Discussion disable NVMe drive in BIOS - motherboard support

MG2

Junior Member
Nov 9, 2022
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You might have wanted to disable or disconnect an M.2 drive, for whatever reason. Maybe for installing a different OS or for testing or privacy purposes...
Unfortunately, while motherboards often let you disable SATA ports, support for disabling M.2 slots in BIOS is almost non-existant.

So, I have contacted motherboard manufacturers regarding this feature and I want to share my findings.

ASUS informed me that their Z690 line has some limited support for this: it lets you enable/disable one M.2 slot. Looking at the manual, it's the one from the chipset.

ASRock doesn't have this as a standard feature, but they told me I can contact them and they'll send me a custom BIOS for my mobo with this feature enabled. And it would work even on older models, like AMD B450 and Intel Z490. They didn't say anything about it being limited to specific M.2 slots (like in the Asus case), but they did say it wouldn't work on PCIe slots with PCIe-M.2 adapters.

Gigabyte just gave me a standard answer that they'll consider it. MSI and Biostar didn't reply so far.

So, if anyone has an ASRock mobo and is interested in this feature, please contact them and let us know how it goes. Those with newer ASUS boards can also try it for that one slot.
And it would also help if more people request this feature from motherboard manufacturers. I think it should be standard and it's more needed for M.2 than for SATA drives, because the former are harder to physically disconnect.
 
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sdifox

No Lifer
Sep 30, 2005
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Why would it be hard to disable an M.2 slot connected to the CPU?

Just curious because your reply sounds like you know a bit more about this and maybe the specific reason?
The whole point to PCIe connection is to minimize delay. Adding anything else there to disrupt the connection is counter productive. Op is better off removing the nvme drive to do what he wants. Or change bios boot order setting and remove the drive from the list.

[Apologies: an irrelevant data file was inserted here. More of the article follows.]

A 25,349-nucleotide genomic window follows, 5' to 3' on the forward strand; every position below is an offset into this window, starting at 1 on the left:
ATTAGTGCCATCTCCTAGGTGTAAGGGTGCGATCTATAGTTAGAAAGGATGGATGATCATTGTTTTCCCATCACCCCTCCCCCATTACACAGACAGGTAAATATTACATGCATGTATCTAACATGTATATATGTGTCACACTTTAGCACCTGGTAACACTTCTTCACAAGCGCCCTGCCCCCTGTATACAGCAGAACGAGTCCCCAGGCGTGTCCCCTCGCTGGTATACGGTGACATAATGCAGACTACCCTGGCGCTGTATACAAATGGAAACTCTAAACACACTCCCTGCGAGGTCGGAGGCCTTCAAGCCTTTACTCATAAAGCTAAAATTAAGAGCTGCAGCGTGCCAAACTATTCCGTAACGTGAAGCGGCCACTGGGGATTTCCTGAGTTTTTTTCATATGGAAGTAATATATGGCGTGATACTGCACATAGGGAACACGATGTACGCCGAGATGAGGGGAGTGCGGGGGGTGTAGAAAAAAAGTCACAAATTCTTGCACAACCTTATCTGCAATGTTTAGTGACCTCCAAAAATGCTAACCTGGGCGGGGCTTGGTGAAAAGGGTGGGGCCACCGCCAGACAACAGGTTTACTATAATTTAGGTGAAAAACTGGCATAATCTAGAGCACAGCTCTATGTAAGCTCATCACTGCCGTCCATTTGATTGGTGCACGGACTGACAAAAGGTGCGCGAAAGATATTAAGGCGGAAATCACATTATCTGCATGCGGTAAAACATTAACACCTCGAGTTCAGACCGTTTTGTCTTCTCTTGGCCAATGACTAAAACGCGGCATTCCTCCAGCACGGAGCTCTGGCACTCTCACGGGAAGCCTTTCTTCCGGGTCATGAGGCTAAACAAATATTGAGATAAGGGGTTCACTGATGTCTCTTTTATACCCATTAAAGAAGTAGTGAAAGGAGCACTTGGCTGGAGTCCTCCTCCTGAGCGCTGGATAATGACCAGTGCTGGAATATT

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OlyAR15

Senior member
Oct 23, 2014
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Yes, it is such a good idea to go to the expense and trouble of buying and installing an M2 drive, only to not use it. Makes perfect sense. Why didn't anyone think of this before?
 

zir_blazer

Golden Member
Jun 6, 2013
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The whole point to PCIe connection is to minimize delay. Adding anything else there to disrupt the connection is counter productive.
This is one of the worst descriptions about how things works that I have ever read...

Intel 12th Generation Intel Core Processor Datasheet Volume 2 of 2 mentions at section 6.24 Link Control (LCTL) for the D6:F0 Device (The PCIe Root Port that controls the 4x lanes that are usually going to the Processor attached M.2 Slot) that there is a Link Disable (LD) Bit that actually disables it (And most likely it is PCI Express standard, so I expect every existing PCIe Root Port to support it). So a BIOS option to disable that specific Port would just need to flip that Bit.

And yes, there are use cases where you may want to disable a PCIe NVMe SSD without physically removing it.
 

zir_blazer

Golden Member
Jun 6, 2013
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No, ASPM is separate.


PCIe root and downstream ports have link control register that can be
used disable the link from software. This can be useful for instance
when performing "software" hotplug on systems that do not support real
PCIe/ACPI hotplug.

Device Disable
Auto—The device is automatically enabled at server boot.
Disabled—The device is not automatically enabled.

PCIe Power Management (ASPM)
Auto
Disabled
L1 Enabled—The device's link enters a lower power standby state at the expense of a longer exit latency.
 
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MG2

Junior Member
Nov 9, 2022
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The ASRock rep confirmed that their custom BIOS works for disabling any M.2 slot, including those from the CPU. And as I said in the OP, they told me it would work on every new-ish motherboard.

ASUS mobos are limited to the chipset slot only currently. But I imagine they and all other manufacturers could also enable it for other slots with a new BIOS. Unless ASRock added some special hardware tweaks that allows them to do this, but I doubt that's the case.
 
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MG2

Junior Member
Nov 9, 2022
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Meanwhile, I found this option also in the ASUS Intel 700 series manual, in the same section (PCH Storage Configuration) as for Z690, but with one difference:


I hope that's just an error and that the toggle isn't limited to SATA M.2 drives.
 

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